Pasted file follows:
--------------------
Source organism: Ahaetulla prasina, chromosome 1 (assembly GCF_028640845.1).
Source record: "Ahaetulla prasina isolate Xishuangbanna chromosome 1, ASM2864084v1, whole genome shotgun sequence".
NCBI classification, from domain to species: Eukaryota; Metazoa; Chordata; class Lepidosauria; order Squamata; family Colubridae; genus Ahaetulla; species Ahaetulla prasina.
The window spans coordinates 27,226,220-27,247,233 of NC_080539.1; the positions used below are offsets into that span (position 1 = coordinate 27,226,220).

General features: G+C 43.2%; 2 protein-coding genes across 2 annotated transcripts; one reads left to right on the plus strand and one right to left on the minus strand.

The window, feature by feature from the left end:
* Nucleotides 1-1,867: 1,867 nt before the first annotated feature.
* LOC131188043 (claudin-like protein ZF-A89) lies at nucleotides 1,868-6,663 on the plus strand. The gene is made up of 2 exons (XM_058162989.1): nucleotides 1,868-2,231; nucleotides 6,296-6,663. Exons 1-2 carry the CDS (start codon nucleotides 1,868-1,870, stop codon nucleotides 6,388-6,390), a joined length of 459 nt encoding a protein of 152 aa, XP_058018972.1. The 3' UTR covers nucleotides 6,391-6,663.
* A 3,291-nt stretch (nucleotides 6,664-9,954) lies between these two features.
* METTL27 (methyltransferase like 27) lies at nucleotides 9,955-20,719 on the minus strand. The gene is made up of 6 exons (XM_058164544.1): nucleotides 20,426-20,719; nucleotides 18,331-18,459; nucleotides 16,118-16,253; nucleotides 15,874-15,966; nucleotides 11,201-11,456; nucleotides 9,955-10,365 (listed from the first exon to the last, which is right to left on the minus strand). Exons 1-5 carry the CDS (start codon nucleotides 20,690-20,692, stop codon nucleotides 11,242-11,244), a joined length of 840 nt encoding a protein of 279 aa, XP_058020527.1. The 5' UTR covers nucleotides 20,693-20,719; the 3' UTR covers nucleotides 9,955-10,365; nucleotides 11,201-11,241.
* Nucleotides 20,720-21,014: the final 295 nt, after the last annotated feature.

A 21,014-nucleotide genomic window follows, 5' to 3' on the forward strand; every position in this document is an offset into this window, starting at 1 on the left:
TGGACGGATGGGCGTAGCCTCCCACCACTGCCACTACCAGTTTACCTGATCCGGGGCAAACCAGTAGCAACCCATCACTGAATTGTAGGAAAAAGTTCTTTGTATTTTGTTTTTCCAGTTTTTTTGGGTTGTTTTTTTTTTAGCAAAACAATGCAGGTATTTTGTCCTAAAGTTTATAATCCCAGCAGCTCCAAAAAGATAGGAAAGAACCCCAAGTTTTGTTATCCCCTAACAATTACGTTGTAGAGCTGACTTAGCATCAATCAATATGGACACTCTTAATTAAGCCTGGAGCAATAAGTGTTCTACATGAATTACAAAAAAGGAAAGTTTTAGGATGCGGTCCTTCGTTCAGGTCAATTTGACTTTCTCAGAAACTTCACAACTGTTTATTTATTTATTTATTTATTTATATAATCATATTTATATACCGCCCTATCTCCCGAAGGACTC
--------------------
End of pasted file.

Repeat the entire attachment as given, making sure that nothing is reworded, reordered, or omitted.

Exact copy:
Source organism: Ahaetulla prasina, chromosome 1 (assembly GCF_028640845.1).
Source record: "Ahaetulla prasina isolate Xishuangbanna chromosome 1, ASM2864084v1, whole genome shotgun sequence".
NCBI classification, from domain to species: Eukaryota; Metazoa; Chordata; class Lepidosauria; order Squamata; family Colubridae; genus Ahaetulla; species Ahaetulla prasina.
The window spans coordinates 27,226,220-27,247,233 of NC_080539.1; the positions used below are offsets into that span (position 1 = coordinate 27,226,220).

General features: G+C 43.2%; 2 protein-coding genes across 2 annotated transcripts; one reads left to right on the plus strand and one right to left on the minus strand.

The window, feature by feature from the left end:
* Nucleotides 1-1,867: 1,867 nt before the first annotated feature.
* LOC131188043 (claudin-like protein ZF-A89) lies at nucleotides 1,868-6,663 on the plus strand. The gene is made up of 2 exons (XM_058162989.1): nucleotides 1,868-2,231; nucleotides 6,296-6,663. Exons 1-2 carry the CDS (start codon nucleotides 1,868-1,870, stop codon nucleotides 6,388-6,390), a joined length of 459 nt encoding a protein of 152 aa, XP_058018972.1. The 3' UTR covers nucleotides 6,391-6,663.
* A 3,291-nt stretch (nucleotides 6,664-9,954) lies between these two features.
* METTL27 (methyltransferase like 27) lies at nucleotides 9,955-20,719 on the minus strand. The gene is made up of 6 exons (XM_058164544.1): nucleotides 20,426-20,719; nucleotides 18,331-18,459; nucleotides 16,118-16,253; nucleotides 15,874-15,966; nucleotides 11,201-11,456; nucleotides 9,955-10,365 (listed from the first exon to the last, which is right to left on the minus strand). Exons 1-5 carry the CDS (start codon nucleotides 20,690-20,692, stop codon nucleotides 11,242-11,244), a joined length of 840 nt encoding a protein of 279 aa, XP_058020527.1. The 5' UTR covers nucleotides 20,693-20,719; the 3' UTR covers nucleotides 9,955-10,365; nucleotides 11,201-11,241.
* Nucleotides 20,720-21,014: the final 295 nt, after the last annotated feature.

A 21,014-nucleotide genomic window follows, 5' to 3' on the forward strand; every position in this document is an offset into this window, starting at 1 on the left:
TGGACGGATGGGCGTAGCCTCCCACCACTGCCACTACCAGTTTACCTGATCCGGGGCAAACCAGTAGCAACCCATCACTGAATTGTAGGAAAAAGTTCTTTGTATTTTGTTTTTCCAGTTTTTTTGGGTTGTTTTTTTTTTAGCAAAACAATGCAGGTATTTTGTCCTAAAGTTTATAATCCCAGCAGCTCCAAAAAGATAGGAAAGAACCCCAAGTTTTGTTATCCCCTAACAATTACGTTGTAGAGCTGACTTAGCATCAATCAATATGGACACTCTTAATTAAGCCTGGAGCAATAAGTGTTCTACATGAATTACAAAAAAGGAAAGTTTTAGGATGCGGTCCTTCGTTCAGGTCAATTTGACTTTCTCAGAAACTTCACAACTGTTTATTTATTTATTTATTTATTTATATAATCATATTTATATACCGCCCTATCTCCCGAAGGACTC